This September marks my 25th anniversary of arriving in Essex via the leafy (and not-so-leafy) suburbs of S’rf London. Having reached a landmark birthday in July, I can now say that I’ve spent exactly half my life living and breathing Essex air – but I am still considered an outsider to those living within its more rural areas. To say Essex is an “interesting” county is an understatement with its reputation as being one of England’s brashest and loudest counties – a reputation actively encouraged by television programmes such as The Only Way Is Essex. But, more positively, its long history is fascinating with a curious mix of influences from its neighbouring counties, alongside the local impact of monarch-enforced policies during the medieval and early modern period.
In 1958, John Betjeman (who became the Poet Laureate in the 1970s) complied a book on the churches of England. He personally wrote the introduction to the chapter on Essex’s churches. 50 years later, much of his observations on Essex still hold true today. Here are his pithy words, accompanied by my selection of images from vintage postcards and my own photographs, which I think perfectly encapsulates his words. John Betjeman wrote about my Essex. He wrote about the good, the bad, and the ugly (although not the beautiful Essex village of Ugly).
“Essex is a large square with two sides water. It is a stronger contrast of beauty and ugliness than any southern English county. Most of what was built east of London in this and the last century was a little bit cheaper and little bit shoddier than that built in other directions. Southend is a cheaper Brighton. Clacton a cheaper Worthing and Dovercourt a cheaper Bournemouth. Over a million Londoners live Essex. Leyton, Canning Town, Silvertown, Barking, Ilford and West and East Ham are all in the county. Only the Norman parish church of East Ham and the scant abbey remains of Barking and Leyton parish church tell us that these were once country places. Our own age has added the planned and sad dormitories of Becontree and Harold Hill. Along the Thames bank factories and power stations can be seen for miles over the mud flats and the hills of Kent on the opposite bank look countrified by comparison.
But Essex is a large country and the ugliness is only a part of it. The county has the deepest and least disturbed country within reach of London. Between the Stour, Blackwater, Crouch and Thames Estuaries is flat agricultural scenery with its own old red brick towns with weather-boarded side streets like Rochford, Maldon and Georgian Harwich, the first named the headquarters of the Essex puritan sect, The Peculiar People. Colchester is, as Dr. Pevsner says in Essex (Buildings of England Series), more impressive than any town in England for ‘the continuity of its architectural interest. It began before the time of the Romans and lasted through to the 18th century’. The flat part of Essex has not the man-made look of the fens. It is wild and salty and its quality is well described in Baring-Gould’s novel of Mersea, Mehalah. It is part of that great plain which stretches across to Holland and Central Europe.
Most of inland Essex, east and north of Epping Forest, is undulating and extremely pretty in the pale gentle way suited to English water-colours. Narrow lanes wind like streams through willowy meadows past weather-boarded mills and unfenced bean and corn fields. From elms and oaks on hilltops peep the flinty church towers, and some of the churches up here are as magnificent as those in neighbouring Suffolk – Coggeshall, Thaxted and Saffron Walden and Dedham are grand examples of the Perpendicular style. Thaxted, for the magnificence of its church and the varied textures of the old houses of its little town, is one of the most charming places in Britain.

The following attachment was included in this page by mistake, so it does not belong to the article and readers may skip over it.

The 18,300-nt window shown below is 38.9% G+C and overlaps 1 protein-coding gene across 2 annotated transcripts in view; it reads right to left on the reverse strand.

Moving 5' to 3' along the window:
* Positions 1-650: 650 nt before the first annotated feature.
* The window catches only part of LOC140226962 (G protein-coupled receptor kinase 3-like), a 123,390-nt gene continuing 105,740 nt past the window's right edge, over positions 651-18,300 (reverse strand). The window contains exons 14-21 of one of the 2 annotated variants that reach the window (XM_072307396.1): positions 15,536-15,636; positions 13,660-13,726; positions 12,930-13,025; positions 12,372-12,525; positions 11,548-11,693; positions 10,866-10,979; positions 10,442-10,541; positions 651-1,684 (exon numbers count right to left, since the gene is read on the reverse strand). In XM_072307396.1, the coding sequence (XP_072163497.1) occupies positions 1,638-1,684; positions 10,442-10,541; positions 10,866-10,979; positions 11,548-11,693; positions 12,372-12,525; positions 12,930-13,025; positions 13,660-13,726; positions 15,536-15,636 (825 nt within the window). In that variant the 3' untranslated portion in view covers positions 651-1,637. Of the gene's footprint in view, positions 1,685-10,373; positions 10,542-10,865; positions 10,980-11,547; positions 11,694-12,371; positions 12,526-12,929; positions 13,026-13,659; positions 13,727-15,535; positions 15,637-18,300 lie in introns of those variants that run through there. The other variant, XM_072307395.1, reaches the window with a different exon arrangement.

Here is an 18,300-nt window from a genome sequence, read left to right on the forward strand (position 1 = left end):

Chiefly, Essex is a place of varied building materials. “It would be interesting study from an antiquary of leisure to trace the various sources of materials employed in Essex church-building, and the means by which they were brought to their destination.” (G. Worly, Essex, A dictionary of the county, 1915). To build their churches, the East Saxons and the Normans used any material that came to hand, Roman tiles, split oak logs, as at Greensted, pudding stone taken from the beach deposits and flints. The 15th century tower of South Weald was made of ragstone brought across from Kent on the opposite shore. But chiefly Essex is county of brick which was made here as early as the 13th century. There are many brick church towers with unexampled beauty, red as bonfire; there are brick arcades and brick porches and brick window tracery. And when they left off building churches in this beautiful red brick, moulded into shapes and patterned with blue sanded-headers, the Essex people continued it in houses until the past century.
Essex looks its best in sunlight when the many materials of its rustic villages, the brick manor houses, the timbered “halls” and the cob and thatched churches, the weather-boarded late Georgian cottages, the oaks and elms and flints recall Constable. The delightful little town of Deham and one half of the Stour Valley, be it remembered, are in Essex, and were as much an inspiration to Constable as neighbouring Suffolk, where he was born, and to which Essex is often so wrongly regarded as a poorer sister. It may be poorer in church architecture, but what it lacks in architecture it makes up for in the delicacy and variety of its textures.”
© John Betjemin, Collins Guide to English Parish Churches, 1958
John Betjeman’s Essex is my Essex – full of textures that change from village to village, town to town. And Essex is at its most beautiful bathed in the sunlight…
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© Essex Voices Past 2014.